"I think uncollectibles are a big challenge of ours and for my two cents from that perspective, having someone else bill for it and be responsible for the uncollectibles and really bring able to enforce, 'if they're not paying, well we're not picking up their trash,' that's something I think a private company would be better at doing than we are right now," City Administrator Jessica Kinser said.
FORMING THE CITY PROPOSAL
In addition to the creating the frame for the RFP, City Council members discussed the city employees' proposal and what effect privatization could have on the city.
Two of the city's solid waste employees and their AFSCME representative, Ty Cutkomp, attended the meeting to work with the council members as they created the RFP.
"I've understood in this process that your goal is to look at what you would get solid waste, recycling collection services done for at the lowest cost regardless of who the vendor or provider might be," Dragisich said. "On the other hand I also hear that you want to make sure that the employees have an equal opportunity to propose to provide that service. I think we're well aware there has to be a balance so that when you get to the end of the day...you're not upon a situation where the employees are saying, 'the private vendors have an advantage we didn't have.'
Dragisich explained when submitting their costs in the proposal the city should look at what costs would go away if the city were to contract the out the service.
"If it doesn't go away it's not a cost of doing business for the solid waste function. If it goes away it's cost of doing business. That says here's what it costs doing it with our own forces, here's what it would cost us if we contract it out in real dollars," Dragisich said.
Cutkomp advised the city also should consider other services that solid waste workers provide, such as snow removal.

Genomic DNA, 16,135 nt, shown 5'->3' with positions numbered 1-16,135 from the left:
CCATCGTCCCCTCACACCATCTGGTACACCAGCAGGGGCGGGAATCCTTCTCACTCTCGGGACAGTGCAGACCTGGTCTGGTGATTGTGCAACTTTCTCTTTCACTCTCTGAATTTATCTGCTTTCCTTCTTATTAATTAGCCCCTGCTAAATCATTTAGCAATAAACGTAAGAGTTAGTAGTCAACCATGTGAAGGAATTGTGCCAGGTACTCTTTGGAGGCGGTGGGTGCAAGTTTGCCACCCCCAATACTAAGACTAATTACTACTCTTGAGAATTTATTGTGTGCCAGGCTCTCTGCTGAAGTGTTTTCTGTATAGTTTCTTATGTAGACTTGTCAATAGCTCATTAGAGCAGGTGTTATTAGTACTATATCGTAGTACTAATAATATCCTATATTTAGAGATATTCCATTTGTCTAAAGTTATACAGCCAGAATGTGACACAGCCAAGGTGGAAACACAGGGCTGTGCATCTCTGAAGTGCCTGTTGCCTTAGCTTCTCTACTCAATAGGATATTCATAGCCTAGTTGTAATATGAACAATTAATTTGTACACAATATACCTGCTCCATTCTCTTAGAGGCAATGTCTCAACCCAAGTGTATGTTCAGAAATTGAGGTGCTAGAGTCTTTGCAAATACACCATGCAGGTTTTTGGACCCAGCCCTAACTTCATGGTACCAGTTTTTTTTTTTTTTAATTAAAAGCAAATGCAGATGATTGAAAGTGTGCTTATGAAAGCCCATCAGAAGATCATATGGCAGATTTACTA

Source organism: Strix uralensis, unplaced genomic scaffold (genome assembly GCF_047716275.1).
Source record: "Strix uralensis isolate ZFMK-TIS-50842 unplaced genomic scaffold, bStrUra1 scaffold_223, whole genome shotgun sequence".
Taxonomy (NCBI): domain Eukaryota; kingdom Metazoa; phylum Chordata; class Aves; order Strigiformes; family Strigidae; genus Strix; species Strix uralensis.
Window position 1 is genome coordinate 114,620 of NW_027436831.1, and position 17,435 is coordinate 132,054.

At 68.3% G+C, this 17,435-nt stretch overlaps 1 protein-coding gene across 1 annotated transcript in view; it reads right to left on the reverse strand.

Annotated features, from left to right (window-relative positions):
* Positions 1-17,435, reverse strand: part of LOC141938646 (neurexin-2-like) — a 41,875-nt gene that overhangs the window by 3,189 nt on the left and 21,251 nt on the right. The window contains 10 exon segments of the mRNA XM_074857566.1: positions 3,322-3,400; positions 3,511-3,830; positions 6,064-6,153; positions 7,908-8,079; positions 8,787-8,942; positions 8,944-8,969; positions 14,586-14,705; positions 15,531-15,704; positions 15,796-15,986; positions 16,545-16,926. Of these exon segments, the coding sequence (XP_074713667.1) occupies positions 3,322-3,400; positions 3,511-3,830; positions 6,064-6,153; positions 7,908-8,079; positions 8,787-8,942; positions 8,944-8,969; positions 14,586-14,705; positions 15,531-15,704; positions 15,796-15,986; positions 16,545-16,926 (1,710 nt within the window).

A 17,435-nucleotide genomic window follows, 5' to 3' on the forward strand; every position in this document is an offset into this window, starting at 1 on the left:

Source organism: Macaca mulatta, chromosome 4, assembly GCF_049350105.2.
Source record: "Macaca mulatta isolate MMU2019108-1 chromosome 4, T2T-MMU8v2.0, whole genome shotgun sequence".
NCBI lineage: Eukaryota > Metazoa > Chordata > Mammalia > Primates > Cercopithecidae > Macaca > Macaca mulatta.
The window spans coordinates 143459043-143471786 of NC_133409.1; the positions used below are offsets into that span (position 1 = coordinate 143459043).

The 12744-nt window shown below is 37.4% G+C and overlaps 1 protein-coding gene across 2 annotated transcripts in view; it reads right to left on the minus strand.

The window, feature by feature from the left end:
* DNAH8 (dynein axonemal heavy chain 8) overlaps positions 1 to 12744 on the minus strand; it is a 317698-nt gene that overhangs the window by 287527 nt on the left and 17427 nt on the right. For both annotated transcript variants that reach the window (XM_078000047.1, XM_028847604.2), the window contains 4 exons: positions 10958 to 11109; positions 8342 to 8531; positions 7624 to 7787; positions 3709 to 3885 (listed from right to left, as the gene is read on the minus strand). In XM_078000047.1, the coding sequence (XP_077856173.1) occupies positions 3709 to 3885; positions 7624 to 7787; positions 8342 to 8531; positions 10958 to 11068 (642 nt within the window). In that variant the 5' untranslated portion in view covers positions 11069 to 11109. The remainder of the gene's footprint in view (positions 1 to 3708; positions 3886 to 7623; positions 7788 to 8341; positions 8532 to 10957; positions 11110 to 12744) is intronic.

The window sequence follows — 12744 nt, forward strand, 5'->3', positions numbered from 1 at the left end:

"If those employees are out of the equation at that point in time, how does the city deal with any additional costs associated with things that they may be filling in on, on kind of an interchangeable basis," Cutkomp said.
Kinser pointed out the six solid waste employees and the six street department employees often perform work for each other depending on the circumstances.
During the RFP process, officials will look at what its services would look like with and without the employees providing solid waste services.
Rowland asserted because the city is creating the RFP, it does not mean six employees face unemployment.
"I don't think it's fair to say that if you contracted the service out that there would necessarily be six drivers gone," Rowland said. "This is two different issues. You are talking about contracting out a service. Nobody's talked about, at this point, getting rid of personnel. That goes hand in hand with it at some point, maybe, but it hasn't been brought up."
Cutkomp also said the city should consider specifics like where the container is placed, procedures for elderly customers who can't get their bins to the curb and other pieces that will clearly show the city's expectations.
The city would want to have prices for automated pickup and assisted pickup and provide information in the RFP about how many of each the vendor can expect to handle during their routes, Dragisich said.
The city will continue to work on the RFP until it is ready to be released for responses.
Also in the RFP:
Allowing commercial customers who could use the city's trash bins;
An option for large-item pickup;
Maintaining yard waste services;
Pick-up times from 7 a.m. to 3 p.m.;
Options for recycling;
Direction that customer complaints will go to vendor;
Requirements for monthly reports, records and an annual review; and
Price adjustments based on the Consumer Price Index.